Suicide – Men in the UK and Ireland are three times more likely to die by suicide than women.  And in the UK, men in construction are three time more likely still than the national average.  A 2019 report by the CIOB suggested a quarter of those working in Construction had thought about taking their own lives.  That was pre-pandemic, so there is every indication that figure could be higher still now.  Over half the respondents stated they worked for a firm with no mental health policy in place and almost every one of them noted elevated levels of stress as a factor in their work within the previous year.  If you’re a leader or manager in the construction industry, you should not dismiss the likelihood of suicide affecting you or your organisation at some point in time, if indeed it hasn’t done so already.  If you haven’t done so already, you need to be thinking about what more you can be doing now to support those around you and be prepared to match words with deeds if, or when, the time comes.  Someone so disaffected by life that they are considering bringing it to an end is when your response matters most.  I say this from experience.  On more than one occasion throughout my career, I have been in the very fortunate position to have someone tell me they were considering taking their own life.  Yes, I said it – fortunate.  Fortunate that they trusted me enough to tell me and I was able to get them the necessary help to prevent them from doing so.  If you’re going to be the person who holds some dismissive attitude towards suicide, I’m willing to bet good money you won’t be as fortunate as I was, so the tone you set now could make all the difference in the future.  There are some immediate do’s and don’ts here: 

  • Do listen to them.  In detail.  In full and without judgement. 
  • Do not belittle the individual by saying things like “this is silly”.  Someone at possibly their lowest ever ebb is not going to suddenly feel better by being called silly.   
  • Do ask what their plan is and talk to them about it. 
  • Do understand that they may have given this significant thought and even rationalised it as ‘the best option’, one that even makes sense to them. 
  • Do help them seek professional help.  You may have a corporate health insurance policy that provides for this, so use it.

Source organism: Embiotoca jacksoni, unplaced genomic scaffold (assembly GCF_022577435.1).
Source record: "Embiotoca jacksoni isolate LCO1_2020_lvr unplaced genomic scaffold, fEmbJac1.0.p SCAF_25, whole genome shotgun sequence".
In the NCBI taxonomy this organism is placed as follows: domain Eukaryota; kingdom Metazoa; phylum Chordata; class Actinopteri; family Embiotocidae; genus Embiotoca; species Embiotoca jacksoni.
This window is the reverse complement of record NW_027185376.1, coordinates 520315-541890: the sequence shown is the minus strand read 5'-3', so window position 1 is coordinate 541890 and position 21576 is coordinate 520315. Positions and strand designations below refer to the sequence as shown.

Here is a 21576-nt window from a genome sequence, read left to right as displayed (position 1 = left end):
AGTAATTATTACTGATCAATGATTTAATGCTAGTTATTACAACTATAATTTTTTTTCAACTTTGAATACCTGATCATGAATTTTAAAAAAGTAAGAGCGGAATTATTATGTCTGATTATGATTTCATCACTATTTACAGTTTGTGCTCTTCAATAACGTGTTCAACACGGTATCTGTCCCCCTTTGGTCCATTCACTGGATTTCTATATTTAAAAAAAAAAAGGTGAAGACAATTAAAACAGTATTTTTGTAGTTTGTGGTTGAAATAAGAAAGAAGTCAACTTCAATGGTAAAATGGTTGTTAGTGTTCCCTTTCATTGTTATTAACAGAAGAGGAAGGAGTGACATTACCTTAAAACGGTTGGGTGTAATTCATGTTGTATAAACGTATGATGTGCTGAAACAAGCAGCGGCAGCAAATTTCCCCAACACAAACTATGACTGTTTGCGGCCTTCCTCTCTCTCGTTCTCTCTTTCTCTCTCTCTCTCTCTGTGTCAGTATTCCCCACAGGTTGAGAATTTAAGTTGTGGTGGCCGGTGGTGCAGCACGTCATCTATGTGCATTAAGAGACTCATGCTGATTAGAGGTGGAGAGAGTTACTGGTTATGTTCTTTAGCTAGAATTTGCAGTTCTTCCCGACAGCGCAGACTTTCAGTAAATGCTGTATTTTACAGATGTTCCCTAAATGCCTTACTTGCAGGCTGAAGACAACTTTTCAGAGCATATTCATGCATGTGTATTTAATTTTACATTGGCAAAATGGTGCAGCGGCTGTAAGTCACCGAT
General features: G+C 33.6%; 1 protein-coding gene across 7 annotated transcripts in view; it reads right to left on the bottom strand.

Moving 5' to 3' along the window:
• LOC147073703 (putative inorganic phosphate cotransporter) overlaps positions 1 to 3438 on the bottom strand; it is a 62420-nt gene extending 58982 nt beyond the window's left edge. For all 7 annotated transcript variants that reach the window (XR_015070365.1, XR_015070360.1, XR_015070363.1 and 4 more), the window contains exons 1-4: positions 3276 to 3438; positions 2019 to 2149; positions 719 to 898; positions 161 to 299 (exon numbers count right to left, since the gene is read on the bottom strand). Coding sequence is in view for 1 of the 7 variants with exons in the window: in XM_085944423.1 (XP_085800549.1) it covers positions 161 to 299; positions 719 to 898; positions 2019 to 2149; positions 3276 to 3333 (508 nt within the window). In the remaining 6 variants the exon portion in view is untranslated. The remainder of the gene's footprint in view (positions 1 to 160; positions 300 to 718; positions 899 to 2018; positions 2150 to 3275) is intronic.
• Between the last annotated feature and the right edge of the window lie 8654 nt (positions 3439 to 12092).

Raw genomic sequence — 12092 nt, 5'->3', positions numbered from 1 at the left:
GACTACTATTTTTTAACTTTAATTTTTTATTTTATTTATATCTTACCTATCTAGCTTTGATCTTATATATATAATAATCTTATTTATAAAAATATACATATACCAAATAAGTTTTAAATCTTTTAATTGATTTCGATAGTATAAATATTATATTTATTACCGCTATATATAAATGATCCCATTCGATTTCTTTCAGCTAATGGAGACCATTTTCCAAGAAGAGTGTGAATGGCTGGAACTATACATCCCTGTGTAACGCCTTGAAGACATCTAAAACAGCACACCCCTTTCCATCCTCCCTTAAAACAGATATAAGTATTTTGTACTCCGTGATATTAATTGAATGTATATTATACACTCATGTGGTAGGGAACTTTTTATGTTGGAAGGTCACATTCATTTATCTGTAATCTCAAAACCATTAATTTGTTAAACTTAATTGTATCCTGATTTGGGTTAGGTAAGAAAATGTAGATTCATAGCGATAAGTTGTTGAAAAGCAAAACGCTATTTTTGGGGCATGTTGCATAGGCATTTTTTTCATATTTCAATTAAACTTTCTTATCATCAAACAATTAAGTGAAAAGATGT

First Aid – Those of you who have undertaken physical first aid courses will doubtless have been taught a mnemonic of some form to triage a casualty.  For me, it was the simple ‘ABCD’ process of checking their Airway, Breathing, Circulation and any Disabilities and then treating them in that order.  The Mental Health First Aiders course is no different in that it teaches the ALGEE mnemonic: 

  • Approach, assess and assist the person; 
  • Listen, non-judgementally to them; 
  • Give them your support;  
  • Encourage them to get professional help; and 
  • Encourage other support (i.e., self-help or non-professional support such as family and friends). 

This five-step approach will stand you in good stead for opening the door to a constructive discussion that can make a difference to someone in a very real way. 

In summary, there remains much to do and talk about in relation to our mental health.  The key to success though is to talk about it – in all its forms, whether good or bad.  By normalising the subject in the way we do with physical health, we can make a huge societal change in the way we deal with difficult days. 

If you’ve read this far, perhaps you are wondering what qualifies me to write this. Well, if I may be so bold as to call them ‘qualifications’, I’m a Mental Health First Aider and Chartered HR practitioner and Chartered Manager.  I was also a qualified Trauma Risk Management (TRiM) Coordinator in the British Army, which involved ensuring the earliest possible intervention for those who had experienced a traumatic event with the aim of minimising any adverse effects.  I’m also someone who has experienced anxiety and depression in the past and who understands, first hand, the debilitating effects of it.  More importantly though, I’m someone lucky enough to have people around me, both at home and at work, who recognise when things are getting a bit much and I’m ‘not myself’.  That recognition, perhaps through the simple question “are you OK?” can make an immediately positive difference. 

So, here’s the challenge to you.  Are you normalising the conversation in your organisation around mental health or are you avoiding it?  Are you someone that others would approach in their darkest hour and ask for help?  And if you are not, why aren’t you?  If you are that fortunate type, do you know what to say or do in response?  Can you recognise the signs and symptoms of poor mental health and do you have the inherent leadership and management abilities to reach out?  When was the last time you even asked people if they were OK?  Not a flippant “How’s it going?” but an actual “Are you OK? I know the last few weeks have been difficult with the extra work and just wanted to make sure you’re OK.  No need to answer me now if you don’t want to but let me know if you want to talk”.  Perhaps they don’t need to talk, but you’ve taken a very simple step in the right direction and helped cultivate an environment where they can talk if they want to, whether it be now or in the future.  If you haven’t done that recently, make a point of going round your team and asking them.  It might take a bit of time to get around them all, but do not underestimate the power of doing it.  If you find that someone is struggling in some way, ask yourself what your role in that has been.  It may be nothing, we all spend more of our day/week/month/year at home than we do at work and life hasn’t been the easiest over the last couple of years.  But if something you are doing (or not) is the root cause of someone else’s mental ill health, YOU need to address your own actions immediately – you have that power, so wield it in a good way.